Stroke remains the fourth leading cause of death in the United States and is the leading cause of serious, long-term disability. Once a stroke has occurred, all attempts should be made to decrease the time from symptom onset to stroke treatment. The following performance measures were developed by the Joint Commission in collaboration with the American Heart Association/American Stroke Association (AHA/ASA).
We have systems set up so the Stroke Team is notified the moment a patient arrives in the Emergency Department. Members of the Stroke Team are in house 24/7 and promptly evaluate the situation and recommend appropriate treatment. For patients with the most severe strokes, our radiologists and neurosurgeons are available to perform interventions that may reduce the risk of disability including:
- Carotid endarterectomy, where a surgeon opens the carotid artery, removes plaque and sutures the artery back in place
- Stent placement, to open the clogged vessel
- Mechanical Thrombectomy, where a surgeon removes clot from brain blood vessels to prevent a permanent stroke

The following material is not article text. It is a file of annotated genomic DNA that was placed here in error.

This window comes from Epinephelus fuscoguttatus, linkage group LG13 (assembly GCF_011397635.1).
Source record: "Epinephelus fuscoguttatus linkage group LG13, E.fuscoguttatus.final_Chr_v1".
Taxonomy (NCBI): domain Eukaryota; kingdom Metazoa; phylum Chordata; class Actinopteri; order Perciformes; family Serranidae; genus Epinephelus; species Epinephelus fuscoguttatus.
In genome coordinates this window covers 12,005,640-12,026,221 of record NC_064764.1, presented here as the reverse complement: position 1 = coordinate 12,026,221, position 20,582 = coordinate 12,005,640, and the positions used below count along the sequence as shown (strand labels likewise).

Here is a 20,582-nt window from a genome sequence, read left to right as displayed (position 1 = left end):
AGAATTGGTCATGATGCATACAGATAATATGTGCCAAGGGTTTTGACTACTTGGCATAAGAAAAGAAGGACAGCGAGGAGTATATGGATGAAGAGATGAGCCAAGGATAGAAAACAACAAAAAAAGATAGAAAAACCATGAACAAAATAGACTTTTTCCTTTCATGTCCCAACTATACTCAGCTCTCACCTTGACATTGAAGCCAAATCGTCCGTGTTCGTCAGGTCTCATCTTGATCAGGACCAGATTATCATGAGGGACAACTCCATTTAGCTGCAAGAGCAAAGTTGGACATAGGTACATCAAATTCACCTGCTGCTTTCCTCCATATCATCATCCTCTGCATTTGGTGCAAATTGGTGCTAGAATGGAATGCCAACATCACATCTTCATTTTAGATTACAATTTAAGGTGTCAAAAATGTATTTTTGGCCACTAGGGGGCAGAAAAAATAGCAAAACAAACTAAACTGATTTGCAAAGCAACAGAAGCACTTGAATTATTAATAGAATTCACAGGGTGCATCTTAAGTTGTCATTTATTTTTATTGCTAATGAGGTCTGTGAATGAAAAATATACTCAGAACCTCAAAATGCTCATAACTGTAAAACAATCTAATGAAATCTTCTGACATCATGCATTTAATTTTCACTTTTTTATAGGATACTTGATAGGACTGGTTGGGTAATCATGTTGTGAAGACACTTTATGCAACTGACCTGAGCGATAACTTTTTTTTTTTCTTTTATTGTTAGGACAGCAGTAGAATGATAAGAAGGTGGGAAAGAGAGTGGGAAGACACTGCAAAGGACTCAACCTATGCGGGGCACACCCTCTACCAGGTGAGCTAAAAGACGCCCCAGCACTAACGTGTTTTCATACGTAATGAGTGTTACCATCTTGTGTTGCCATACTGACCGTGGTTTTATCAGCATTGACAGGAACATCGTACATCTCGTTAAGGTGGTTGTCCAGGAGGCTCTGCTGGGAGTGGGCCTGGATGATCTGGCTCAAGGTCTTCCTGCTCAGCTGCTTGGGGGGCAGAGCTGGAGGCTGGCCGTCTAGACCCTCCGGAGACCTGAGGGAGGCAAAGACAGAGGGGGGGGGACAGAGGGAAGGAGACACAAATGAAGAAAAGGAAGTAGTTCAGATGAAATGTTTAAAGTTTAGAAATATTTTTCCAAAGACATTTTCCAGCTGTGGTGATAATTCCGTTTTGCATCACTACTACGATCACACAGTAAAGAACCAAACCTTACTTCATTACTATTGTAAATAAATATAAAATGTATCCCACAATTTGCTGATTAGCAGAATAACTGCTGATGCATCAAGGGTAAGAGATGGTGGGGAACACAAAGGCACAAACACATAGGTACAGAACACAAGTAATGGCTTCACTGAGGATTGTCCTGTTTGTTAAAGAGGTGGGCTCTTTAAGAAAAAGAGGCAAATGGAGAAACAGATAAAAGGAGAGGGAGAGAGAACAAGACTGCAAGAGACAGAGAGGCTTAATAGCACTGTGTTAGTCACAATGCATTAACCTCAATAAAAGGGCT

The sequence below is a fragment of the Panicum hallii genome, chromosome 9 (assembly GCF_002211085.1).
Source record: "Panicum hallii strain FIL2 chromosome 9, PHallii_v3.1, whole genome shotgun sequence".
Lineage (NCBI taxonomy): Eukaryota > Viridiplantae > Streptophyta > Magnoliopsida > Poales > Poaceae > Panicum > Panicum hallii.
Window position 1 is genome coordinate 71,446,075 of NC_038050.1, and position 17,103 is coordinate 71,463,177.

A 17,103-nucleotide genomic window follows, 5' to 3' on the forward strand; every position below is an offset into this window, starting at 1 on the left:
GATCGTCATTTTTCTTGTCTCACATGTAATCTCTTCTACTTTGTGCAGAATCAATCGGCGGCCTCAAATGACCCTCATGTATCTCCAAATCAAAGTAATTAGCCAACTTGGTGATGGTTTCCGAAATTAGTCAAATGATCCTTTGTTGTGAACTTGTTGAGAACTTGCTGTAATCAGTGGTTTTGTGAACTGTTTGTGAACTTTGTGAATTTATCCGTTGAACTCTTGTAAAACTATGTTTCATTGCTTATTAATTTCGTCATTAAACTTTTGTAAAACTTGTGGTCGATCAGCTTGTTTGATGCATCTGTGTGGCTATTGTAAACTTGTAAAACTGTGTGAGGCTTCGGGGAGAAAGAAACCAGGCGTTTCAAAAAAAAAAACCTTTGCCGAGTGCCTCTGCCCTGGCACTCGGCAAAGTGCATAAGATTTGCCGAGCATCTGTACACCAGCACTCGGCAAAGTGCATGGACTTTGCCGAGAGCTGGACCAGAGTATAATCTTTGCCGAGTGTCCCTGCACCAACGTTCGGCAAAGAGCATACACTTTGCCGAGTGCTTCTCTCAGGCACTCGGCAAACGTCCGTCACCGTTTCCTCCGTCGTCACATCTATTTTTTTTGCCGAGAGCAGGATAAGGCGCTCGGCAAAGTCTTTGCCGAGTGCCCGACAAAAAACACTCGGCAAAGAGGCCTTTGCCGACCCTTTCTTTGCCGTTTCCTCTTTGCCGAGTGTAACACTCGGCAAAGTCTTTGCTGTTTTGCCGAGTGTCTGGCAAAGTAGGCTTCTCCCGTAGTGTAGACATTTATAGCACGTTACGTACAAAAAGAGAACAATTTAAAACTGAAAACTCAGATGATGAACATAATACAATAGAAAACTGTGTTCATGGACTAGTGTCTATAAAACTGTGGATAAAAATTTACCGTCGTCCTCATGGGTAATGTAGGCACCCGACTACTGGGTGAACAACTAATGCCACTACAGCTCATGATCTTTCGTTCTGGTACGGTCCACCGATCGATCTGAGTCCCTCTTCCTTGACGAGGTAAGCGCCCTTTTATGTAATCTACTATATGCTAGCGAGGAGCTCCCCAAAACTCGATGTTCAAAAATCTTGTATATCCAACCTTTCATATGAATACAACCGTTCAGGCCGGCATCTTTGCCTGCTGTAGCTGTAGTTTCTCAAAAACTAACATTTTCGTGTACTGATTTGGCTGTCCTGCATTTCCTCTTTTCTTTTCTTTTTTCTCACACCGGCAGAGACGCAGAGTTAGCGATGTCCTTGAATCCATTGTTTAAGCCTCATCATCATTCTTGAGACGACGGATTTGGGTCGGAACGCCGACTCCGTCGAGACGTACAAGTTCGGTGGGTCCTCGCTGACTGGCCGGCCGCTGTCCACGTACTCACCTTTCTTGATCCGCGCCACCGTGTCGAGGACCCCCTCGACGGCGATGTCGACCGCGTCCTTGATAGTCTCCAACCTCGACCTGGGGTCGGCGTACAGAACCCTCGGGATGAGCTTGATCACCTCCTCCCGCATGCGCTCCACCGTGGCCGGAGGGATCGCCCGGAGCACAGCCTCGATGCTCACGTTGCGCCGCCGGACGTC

- Cerebral bypass, where a neurosurgeon attaches a normal artery to a blocked artery as to increase the blood flow to the brain
- Hemicraniectomy, procedure to reduce the pressure within the brain once a stroke has occurred
In more than 100 carotid endarterectomies and stent placements during 2013, none our patients had any major complications.
Inpatient Stroke Care
Stroke patients at U-M are cared for in a dedicated Stroke Unit and Neuro-Intensive Care Unit (NICU). During the patient’s stay, vascular neurologists, neurosurgeons, neuroscience nurses with advanced training in stroke care, and a medical team containing experts in stroke treatment and complications, including physical and occupational therapists, speech and language pathologists and rehabilitation specialists all work together so patients can have optimal recovery for their individual situation. It has been shown that being treated on a dedicated stroke unit improves survival and functional outcome following stroke, as well as decreasing complications and length of hospital stays. The use of these specially-trained physicians and nurses has also been shown to significantly improve stroke patient outcome.